On Tuesday, October 12th, a coalition of community leaders and elected officials met on the steps of Town Hall, to sign a letter to Governor Hochul, requesting support to make recharge land available, which will advance plans for long-awaited sewer infrastructure in downtown Smithtown.
The addition of sewer capacity to the Smithtown Business District, using a $20 million NYS grant, can move forward if part of a derelict parcel at the former Kings Park Psychiatric Center can be used to recharge clean water back into the ground. The community has asked Governor Kathy Hochul to direct State agencies to support the sewer plan, advancing efforts already underway to transfer the parcel to Suffolk County for the project.
“For nearly 50 years, the goal of providing sewers for the Smithtown Business District has seemed out of reach, resulting in vacant storefronts in the downtown area and continued discharges of untreated wastewater into the environment. Now, at long last, a clear solution has been identified, and victory is in sight. This is an historic day for the Town of Smithtown,” stated Smithtown Supervisor Ed Werheim.
“Today is a great show of unity in the efforts to protect the $40 million in state funding for Smithtown and Kings Park and I am proud to stand with all of the elected officials, chambers leaders, civic leaders and residents to show New York that we are ready to bring our region into the future. That togetherness will demonstrate our commitment, at all levels of government, to these projects and I thank Supervisor Wehrheim and all of the town leaders for bringing everyone together today. Their efforts will help protect our environment, enhance our local economy and create needed jobs for the hardworking men and women of Long Island,” stated Senator Mario Mattera.
Supervisor Wehrheim hosted a press conference with fellow elected officials and representatives from various organizations throughout Kings Park and Smithtown who also support the plan. The proposal is the result of a two year effort, by a Smithtown Sewers Working Group tasked with a mission to identify ways to overcome obstacles to connect the Smithtown Business District to sewers using a $20 million grant from the State’s Transformative Investment Program. The working group was established in 2019, and consists of environmental experts, planning officials and community members.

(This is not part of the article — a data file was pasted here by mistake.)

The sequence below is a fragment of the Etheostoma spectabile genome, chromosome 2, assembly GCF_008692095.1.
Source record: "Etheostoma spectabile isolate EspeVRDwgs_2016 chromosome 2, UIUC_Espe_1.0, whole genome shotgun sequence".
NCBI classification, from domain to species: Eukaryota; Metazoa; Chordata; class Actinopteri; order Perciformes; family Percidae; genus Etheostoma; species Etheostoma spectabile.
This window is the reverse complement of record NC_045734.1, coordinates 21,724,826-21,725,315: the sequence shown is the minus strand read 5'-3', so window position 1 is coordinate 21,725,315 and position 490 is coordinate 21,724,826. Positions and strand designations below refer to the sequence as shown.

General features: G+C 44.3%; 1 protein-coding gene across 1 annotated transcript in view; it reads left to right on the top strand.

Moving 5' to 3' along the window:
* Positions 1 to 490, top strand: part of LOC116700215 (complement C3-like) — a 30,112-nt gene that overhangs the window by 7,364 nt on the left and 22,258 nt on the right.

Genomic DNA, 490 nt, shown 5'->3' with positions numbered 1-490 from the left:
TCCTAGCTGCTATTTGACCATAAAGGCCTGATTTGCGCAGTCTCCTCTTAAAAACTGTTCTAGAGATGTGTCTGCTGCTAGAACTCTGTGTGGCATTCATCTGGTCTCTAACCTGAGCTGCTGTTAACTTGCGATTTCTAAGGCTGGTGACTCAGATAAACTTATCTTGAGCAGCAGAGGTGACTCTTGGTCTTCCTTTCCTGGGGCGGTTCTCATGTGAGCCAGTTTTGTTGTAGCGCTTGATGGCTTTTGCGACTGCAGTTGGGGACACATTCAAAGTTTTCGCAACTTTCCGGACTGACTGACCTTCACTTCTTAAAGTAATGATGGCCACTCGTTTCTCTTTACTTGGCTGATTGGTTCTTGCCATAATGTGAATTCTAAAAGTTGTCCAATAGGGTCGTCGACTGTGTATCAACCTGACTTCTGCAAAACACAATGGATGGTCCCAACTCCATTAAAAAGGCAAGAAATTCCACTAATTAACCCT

Under the Working Group’s Plan, the derelict buildings which are a highly visible blight on the community will be demolished and removed and a small portion of the site will be used to return cleaned water to the ground using recharge beds that will not be visible from outside the site. Mature trees and steep slopes on the property will be preserved as open space along with approximately 15 acres of land.
“The Sewer Working Group is a great example of the community and government working together in a collaborative and constructive manner. I am thankful to both County Executive Steve Bellone, and Town of Smithtown Supervisor Ed Wherheim for allowing me to be included with this talented team. Together we have provided a solution to a decades old elusive goal of sewers within the business district. The project’s value proposition for the downtown business district is just so strong. The project reduces nitrogen flowing into the Nissequogue River by 87% under current conditions. Downtown build out consistent with the draft Smithtown Master Plan reduces nitrogen by 71%. Additionally, the project fully enables revitalization and economic growth of the downtown business district. How can you not support the project?” said Timothy Small, Smithtown United Civic Leader, & Sewer Working Group Member.